Solar Storms Remove Electrons From Atmosphere, Create Northern Lights

Solar Storms Remove Electrons From Atmosphere, Create Northern Lights

Scientists have discovered some interesting new facts about solar storms, including the role they play in the emergence of Northern Lights in the Arctic. However, the research also suggests that these storms may disrupt communication and navigation systems, which underscores the importance of the study.

A report from Phys.org detailed the findings of the new study from University of New Brunswick, DTU Space, NASA Jet Propulsion of Laboratory, and University of Illinois researchers, which details how large electron bursts are dispersed into the ionosphere, an extremely high-latitude part of the Earth’s atmosphere that is located about 50 miles above our planet’s surface. This takes place because the magnetic field created during solar storms doesn’t mesh with the Earth’s own magnetic field, which then allows electrons and other particles to enter the ionosphere, instead of being reflected.

According to DTU Space researcher Per Hoeg, this isn’t a completely new discovery. But the simultaneous disappearance of electrons from wider areas is a phenomenon that scientists had yet to discover – UPI describes it as electrons simultaneously disappearing from large areas in Earth’s atmosphere, yet intermingling with other particles in other areas.

“We made extensive measurements in connection with a specific solar storm over the Arctic in 2014, and here we found that electrons in large quantities are virtually vacuum-cleaned from areas extending over 500 to 1,000 kilometers,” Hoeg commented. “It takes place just south of an area with heavy increases in electron density, known as patches.”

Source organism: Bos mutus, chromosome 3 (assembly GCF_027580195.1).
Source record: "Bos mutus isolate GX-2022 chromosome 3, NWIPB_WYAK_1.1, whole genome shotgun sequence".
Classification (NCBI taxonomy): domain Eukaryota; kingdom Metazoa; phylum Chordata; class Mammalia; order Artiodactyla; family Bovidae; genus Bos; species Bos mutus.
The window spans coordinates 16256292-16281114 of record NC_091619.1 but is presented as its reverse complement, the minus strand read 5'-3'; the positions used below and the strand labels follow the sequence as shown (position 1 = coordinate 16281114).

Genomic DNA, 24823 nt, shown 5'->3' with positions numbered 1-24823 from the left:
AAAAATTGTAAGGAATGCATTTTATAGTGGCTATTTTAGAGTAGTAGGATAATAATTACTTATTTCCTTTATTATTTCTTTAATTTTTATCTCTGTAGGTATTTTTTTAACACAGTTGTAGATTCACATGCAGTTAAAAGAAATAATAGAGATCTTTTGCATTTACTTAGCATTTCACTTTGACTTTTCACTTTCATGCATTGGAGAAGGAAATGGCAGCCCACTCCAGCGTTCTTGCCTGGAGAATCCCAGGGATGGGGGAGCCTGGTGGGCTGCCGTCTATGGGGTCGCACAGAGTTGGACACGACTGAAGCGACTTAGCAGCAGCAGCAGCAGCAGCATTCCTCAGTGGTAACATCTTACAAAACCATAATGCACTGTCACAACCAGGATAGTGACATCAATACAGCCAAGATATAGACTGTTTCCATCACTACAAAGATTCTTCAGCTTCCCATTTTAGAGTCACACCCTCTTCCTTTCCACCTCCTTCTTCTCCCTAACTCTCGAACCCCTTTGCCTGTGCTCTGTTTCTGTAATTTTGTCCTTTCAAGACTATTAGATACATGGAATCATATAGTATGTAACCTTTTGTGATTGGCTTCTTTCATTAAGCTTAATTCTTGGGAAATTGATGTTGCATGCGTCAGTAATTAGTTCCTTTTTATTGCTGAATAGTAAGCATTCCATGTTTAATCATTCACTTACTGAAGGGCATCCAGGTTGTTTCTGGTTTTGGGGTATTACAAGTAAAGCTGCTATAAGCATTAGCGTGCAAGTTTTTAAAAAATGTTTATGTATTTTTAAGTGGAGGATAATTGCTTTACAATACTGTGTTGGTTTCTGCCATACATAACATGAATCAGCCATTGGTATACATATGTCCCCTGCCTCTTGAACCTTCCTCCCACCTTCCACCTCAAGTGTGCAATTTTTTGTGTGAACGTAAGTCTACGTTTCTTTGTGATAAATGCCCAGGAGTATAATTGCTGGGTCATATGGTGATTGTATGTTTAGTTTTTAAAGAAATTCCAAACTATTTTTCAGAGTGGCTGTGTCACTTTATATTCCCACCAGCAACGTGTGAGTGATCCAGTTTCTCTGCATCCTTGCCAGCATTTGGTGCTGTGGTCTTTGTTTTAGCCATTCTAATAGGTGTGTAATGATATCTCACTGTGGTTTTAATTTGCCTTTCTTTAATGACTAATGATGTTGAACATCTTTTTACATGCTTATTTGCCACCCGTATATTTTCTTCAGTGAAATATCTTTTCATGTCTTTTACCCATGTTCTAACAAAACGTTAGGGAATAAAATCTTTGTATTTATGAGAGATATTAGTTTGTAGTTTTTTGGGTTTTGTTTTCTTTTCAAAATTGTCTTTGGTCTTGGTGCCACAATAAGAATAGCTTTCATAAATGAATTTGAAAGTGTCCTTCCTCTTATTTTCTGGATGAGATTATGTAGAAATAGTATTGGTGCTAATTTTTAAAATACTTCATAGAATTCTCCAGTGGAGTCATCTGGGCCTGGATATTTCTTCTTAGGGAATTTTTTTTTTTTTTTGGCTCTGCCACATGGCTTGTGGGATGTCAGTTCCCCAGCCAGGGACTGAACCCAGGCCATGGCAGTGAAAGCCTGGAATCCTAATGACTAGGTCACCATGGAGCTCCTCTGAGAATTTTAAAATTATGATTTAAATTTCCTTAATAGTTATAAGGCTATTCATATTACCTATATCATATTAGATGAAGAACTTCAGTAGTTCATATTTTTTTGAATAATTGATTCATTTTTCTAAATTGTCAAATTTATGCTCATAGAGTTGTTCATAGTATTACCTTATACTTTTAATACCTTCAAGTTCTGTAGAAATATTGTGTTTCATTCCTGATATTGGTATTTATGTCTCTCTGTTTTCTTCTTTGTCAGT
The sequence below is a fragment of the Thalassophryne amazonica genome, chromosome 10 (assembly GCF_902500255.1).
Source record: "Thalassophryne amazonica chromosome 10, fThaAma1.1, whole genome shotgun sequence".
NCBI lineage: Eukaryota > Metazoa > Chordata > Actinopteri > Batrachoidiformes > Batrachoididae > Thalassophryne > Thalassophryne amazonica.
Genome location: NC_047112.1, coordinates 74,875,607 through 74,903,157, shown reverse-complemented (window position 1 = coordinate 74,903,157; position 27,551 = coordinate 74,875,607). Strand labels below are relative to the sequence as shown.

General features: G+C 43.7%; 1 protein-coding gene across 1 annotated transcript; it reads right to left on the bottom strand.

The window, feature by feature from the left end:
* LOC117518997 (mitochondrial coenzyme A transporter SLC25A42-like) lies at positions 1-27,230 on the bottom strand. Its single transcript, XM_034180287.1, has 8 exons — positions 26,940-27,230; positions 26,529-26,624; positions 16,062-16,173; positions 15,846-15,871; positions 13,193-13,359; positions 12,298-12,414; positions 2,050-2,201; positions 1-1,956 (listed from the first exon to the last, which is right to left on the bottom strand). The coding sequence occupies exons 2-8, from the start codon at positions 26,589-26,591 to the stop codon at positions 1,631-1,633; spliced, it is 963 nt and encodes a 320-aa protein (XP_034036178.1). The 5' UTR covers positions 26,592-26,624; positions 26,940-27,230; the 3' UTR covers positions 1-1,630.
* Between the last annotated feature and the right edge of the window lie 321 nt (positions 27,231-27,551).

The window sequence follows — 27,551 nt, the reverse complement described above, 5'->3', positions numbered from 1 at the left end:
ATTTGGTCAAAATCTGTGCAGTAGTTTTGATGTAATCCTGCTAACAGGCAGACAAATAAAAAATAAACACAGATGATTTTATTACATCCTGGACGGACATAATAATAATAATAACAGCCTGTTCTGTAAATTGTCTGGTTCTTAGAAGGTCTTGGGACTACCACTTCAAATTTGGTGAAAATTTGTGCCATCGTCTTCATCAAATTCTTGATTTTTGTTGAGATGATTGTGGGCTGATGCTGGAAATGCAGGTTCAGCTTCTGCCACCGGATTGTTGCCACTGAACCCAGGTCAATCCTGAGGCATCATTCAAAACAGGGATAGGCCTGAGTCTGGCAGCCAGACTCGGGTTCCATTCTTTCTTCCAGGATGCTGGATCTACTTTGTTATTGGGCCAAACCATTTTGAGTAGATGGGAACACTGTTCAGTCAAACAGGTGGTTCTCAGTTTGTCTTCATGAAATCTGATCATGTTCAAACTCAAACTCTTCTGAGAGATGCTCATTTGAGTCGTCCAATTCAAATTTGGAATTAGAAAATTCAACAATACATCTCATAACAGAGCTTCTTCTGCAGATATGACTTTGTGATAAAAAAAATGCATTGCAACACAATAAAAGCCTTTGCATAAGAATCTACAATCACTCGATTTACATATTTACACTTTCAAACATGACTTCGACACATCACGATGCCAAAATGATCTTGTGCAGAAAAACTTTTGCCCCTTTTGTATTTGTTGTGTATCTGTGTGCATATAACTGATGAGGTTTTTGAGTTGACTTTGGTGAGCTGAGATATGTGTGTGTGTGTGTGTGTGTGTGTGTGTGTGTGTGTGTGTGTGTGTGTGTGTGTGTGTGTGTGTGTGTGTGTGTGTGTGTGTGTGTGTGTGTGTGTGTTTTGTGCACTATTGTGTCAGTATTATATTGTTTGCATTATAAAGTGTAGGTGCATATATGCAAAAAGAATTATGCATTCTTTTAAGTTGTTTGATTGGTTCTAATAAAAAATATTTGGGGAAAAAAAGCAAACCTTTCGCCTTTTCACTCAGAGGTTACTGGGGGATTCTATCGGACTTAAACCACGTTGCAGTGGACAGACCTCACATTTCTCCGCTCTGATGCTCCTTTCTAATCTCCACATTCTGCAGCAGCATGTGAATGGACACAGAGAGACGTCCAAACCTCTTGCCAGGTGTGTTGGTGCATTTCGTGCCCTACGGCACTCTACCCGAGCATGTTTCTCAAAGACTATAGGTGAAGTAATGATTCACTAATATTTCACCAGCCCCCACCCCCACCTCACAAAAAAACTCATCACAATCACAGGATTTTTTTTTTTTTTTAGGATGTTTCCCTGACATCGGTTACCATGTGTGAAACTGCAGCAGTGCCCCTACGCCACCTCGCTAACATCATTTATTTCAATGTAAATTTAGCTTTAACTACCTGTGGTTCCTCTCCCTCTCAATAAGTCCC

Hoeg added that there is a lot of data to prove his team’s rather unexpected discovery.

“It’s a surprising discovery that we hadn’t anticipated. We can see that it happens, but we don’t know why. However, other datasets from Canada indirectly support our new observations.”

Several tools were used to measure the solar storm that took place over the Arctic slightly more than three years ago, in February 2014. This allowed the researchers to gather large amounts of data from the storm, and discover many interesting new details about these storms. The mixing of force fields that takes place during these events results in the aforementioned “patches,” which may extend more than 300 to 600 miles, with electrons darting around at speeds of greater than 2,200 miles per hour. This is what may be responsible for the Northern Lights over the Arctic, as well as navigation and communication interference. But there are greater reasons as to why Hoeg and other researchers want to study such phenomena more extensively.

Phys.org noted that scientists are very interested by solar storms because of the advanced communications technologies we have nowadays. These storms may throw off GPS satellite and radio communication via airborne signals, and sometimes also result in massive blackouts. This is one of the reasons why no one makes routine flights over the Arctic, even if traveling through this path would allow for shorter flight times between America and Europe and vice versa. As such, the researchers believe that it’s important to learn how to predict solar storms and other similar events.

DTU Space PhD student and study lead author Tibor Durgonics was quoted as saying that there are multiple implications beyond the interestingly new interplay that takes place during solar storms.

“Our work can contribute to making navigation more reliable during ionospheric storms in the Arctic region. Our new research has enabled us to identify a number of critical factors that affect the quality of satellite-based navigation, and to assess the probability of when these factors may occur. At a more theoretical level, we have found out that during solar storms, electrons are removed in the ionosphere, which is the opposite of what you intuitively would expect.”

[Featured Image by NASA]

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